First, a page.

The three right wing militants formed a cell called National Socialist Underground (NSU), and murdered nine men, who were small business owners (eight of Turkish and one of Greek origin), and one police woman in the course of those years. They were also responsible for a bombing in 2001 that severly wounded one woman, a nailbomb attack that wounded 22 people in Cologne in 2004, and for 14 bank robberies between 1999 and 2011.

The “Döner-killings” as they were called derogatorily in the press were heavily investigated by the police, but they did not follow any leads that suggested that the motives could have been racist and from a far right background. Instead the police assumed that the killers were from the migrant community, which often went along with the racist insinuation that the murdered men were somehow involved with criminal networks. This of course added insult to injury to the families and friends. Similarly in the case of the murdered policewoman, the suspicion was directed onto a “clan” of Roma that had parked near-by. The Bavarian police even opened a döner kebab shop in Nuremberg in the course of their “investigation”, while other police units went to consult two different fortune tellers who “contacted” victims and told the investigators completely bogus stories. So not only were the killings racist, the police operations to solve them were as well! [Read more →]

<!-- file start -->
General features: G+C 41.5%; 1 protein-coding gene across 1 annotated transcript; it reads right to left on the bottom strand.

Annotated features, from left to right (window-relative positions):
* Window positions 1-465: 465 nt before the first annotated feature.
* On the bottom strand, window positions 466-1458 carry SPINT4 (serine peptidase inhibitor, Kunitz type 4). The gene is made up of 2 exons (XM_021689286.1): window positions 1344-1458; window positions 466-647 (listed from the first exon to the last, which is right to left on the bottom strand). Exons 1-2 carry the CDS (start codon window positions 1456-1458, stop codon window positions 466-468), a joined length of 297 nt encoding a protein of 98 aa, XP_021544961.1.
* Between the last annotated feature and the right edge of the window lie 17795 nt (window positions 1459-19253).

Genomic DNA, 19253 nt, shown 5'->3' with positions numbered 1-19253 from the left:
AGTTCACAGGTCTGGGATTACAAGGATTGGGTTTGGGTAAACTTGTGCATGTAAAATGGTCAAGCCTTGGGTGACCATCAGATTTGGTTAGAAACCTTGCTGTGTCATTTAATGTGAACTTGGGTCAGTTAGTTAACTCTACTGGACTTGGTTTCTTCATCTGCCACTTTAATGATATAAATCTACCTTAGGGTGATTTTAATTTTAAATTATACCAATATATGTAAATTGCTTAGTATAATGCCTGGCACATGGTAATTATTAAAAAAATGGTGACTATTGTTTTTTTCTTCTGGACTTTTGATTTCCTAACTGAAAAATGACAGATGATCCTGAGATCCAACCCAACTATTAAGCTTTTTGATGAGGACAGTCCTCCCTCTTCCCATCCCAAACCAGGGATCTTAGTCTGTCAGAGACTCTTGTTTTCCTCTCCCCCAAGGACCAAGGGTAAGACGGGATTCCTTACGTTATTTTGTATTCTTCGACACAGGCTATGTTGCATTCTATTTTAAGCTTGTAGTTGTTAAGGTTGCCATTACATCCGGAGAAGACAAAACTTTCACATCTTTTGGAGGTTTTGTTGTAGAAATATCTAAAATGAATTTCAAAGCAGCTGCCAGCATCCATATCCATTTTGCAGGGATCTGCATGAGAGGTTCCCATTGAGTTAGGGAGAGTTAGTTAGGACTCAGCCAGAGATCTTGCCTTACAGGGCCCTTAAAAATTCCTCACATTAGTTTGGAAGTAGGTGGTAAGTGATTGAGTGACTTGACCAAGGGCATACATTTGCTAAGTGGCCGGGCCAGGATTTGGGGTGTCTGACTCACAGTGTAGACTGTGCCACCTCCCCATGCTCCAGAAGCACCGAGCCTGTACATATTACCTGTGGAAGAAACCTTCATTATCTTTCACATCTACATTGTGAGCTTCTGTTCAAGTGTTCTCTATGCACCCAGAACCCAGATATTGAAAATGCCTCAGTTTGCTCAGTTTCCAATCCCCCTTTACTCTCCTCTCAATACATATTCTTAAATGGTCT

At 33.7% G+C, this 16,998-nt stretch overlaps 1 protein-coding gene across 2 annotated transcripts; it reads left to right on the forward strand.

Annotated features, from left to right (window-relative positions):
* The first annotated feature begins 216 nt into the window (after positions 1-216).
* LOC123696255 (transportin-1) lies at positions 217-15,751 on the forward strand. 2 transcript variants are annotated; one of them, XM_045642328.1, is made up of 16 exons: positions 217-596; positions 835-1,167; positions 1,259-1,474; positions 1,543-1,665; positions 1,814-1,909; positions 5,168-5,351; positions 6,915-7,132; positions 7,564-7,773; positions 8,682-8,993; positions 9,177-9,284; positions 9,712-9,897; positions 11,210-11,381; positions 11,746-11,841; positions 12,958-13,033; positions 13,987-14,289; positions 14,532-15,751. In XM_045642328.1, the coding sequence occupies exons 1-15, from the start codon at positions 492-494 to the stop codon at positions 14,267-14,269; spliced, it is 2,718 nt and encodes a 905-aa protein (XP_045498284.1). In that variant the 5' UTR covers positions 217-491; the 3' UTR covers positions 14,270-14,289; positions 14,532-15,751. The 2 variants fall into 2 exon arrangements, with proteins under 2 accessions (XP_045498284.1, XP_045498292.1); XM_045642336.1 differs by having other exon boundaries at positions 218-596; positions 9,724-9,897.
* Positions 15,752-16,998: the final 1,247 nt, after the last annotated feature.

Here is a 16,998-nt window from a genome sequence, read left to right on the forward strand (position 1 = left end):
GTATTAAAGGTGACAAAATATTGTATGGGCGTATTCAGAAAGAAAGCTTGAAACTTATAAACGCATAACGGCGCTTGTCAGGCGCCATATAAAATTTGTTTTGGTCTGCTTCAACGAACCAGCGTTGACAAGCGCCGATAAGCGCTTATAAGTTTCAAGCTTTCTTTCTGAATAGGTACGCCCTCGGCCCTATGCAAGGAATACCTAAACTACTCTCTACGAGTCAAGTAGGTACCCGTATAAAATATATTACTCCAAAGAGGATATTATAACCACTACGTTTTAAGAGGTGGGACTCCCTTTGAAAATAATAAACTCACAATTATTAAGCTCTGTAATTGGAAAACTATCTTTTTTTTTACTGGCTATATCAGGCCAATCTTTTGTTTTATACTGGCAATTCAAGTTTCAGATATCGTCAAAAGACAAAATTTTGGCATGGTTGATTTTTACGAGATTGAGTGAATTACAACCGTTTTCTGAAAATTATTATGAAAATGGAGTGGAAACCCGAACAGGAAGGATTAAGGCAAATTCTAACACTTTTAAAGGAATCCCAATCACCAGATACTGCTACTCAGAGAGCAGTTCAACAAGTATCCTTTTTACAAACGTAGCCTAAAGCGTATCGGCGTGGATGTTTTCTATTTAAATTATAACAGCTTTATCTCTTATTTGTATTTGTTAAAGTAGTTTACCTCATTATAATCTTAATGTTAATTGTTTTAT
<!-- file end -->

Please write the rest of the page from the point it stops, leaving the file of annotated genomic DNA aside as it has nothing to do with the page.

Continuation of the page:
Datacide 12 – News Pt.1 – Surveillance, Control and Repression

Surveillance, Control and Repression